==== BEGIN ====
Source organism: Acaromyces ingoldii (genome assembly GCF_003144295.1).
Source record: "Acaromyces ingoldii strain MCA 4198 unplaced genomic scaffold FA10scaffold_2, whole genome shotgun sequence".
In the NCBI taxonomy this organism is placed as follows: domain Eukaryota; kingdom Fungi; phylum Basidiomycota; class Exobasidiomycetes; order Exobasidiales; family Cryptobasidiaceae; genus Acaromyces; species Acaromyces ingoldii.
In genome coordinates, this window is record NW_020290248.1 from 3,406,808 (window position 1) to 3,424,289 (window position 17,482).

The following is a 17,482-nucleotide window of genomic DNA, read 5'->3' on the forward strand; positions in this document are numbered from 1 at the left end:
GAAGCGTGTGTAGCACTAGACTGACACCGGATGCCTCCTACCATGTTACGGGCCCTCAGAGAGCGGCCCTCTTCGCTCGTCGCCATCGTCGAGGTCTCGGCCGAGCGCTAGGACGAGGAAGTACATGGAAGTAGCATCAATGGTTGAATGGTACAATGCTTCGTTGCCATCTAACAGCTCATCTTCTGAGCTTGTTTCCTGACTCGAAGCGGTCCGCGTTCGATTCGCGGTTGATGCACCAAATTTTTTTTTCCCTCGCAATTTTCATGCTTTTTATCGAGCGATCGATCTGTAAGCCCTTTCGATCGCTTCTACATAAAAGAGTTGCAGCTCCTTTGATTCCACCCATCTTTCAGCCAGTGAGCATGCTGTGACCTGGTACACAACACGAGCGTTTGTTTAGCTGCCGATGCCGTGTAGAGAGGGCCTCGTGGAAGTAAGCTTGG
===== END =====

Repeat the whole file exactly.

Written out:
Source organism: Acaromyces ingoldii (genome assembly GCF_003144295.1).
Source record: "Acaromyces ingoldii strain MCA 4198 unplaced genomic scaffold FA10scaffold_2, whole genome shotgun sequence".
In the NCBI taxonomy this organism is placed as follows: domain Eukaryota; kingdom Fungi; phylum Basidiomycota; class Exobasidiomycetes; order Exobasidiales; family Cryptobasidiaceae; genus Acaromyces; species Acaromyces ingoldii.
In genome coordinates, this window is record NW_020290248.1 from 3,406,808 (window position 1) to 3,424,289 (window position 17,482).

The following is a 17,482-nucleotide window of genomic DNA, read 5'->3' on the forward strand; positions in this document are numbered from 1 at the left end:
GAAGCGTGTGTAGCACTAGACTGACACCGGATGCCTCCTACCATGTTACGGGCCCTCAGAGAGCGGCCCTCTTCGCTCGTCGCCATCGTCGAGGTCTCGGCCGAGCGCTAGGACGAGGAAGTACATGGAAGTAGCATCAATGGTTGAATGGTACAATGCTTCGTTGCCATCTAACAGCTCATCTTCTGAGCTTGTTTCCTGACTCGAAGCGGTCCGCGTTCGATTCGCGGTTGATGCACCAAATTTTTTTTTCCCTCGCAATTTTCATGCTTTTTATCGAGCGATCGATCTGTAAGCCCTTTCGATCGCTTCTACATAAAAGAGTTGCAGCTCCTTTGATTCCACCCATCTTTCAGCCAGTGAGCATGCTGTGACCTGGTACACAACACGAGCGTTTGTTTAGCTGCCGATGCCGTGTAGAGAGGGCCTCGTGGAAGTAAGCTTGG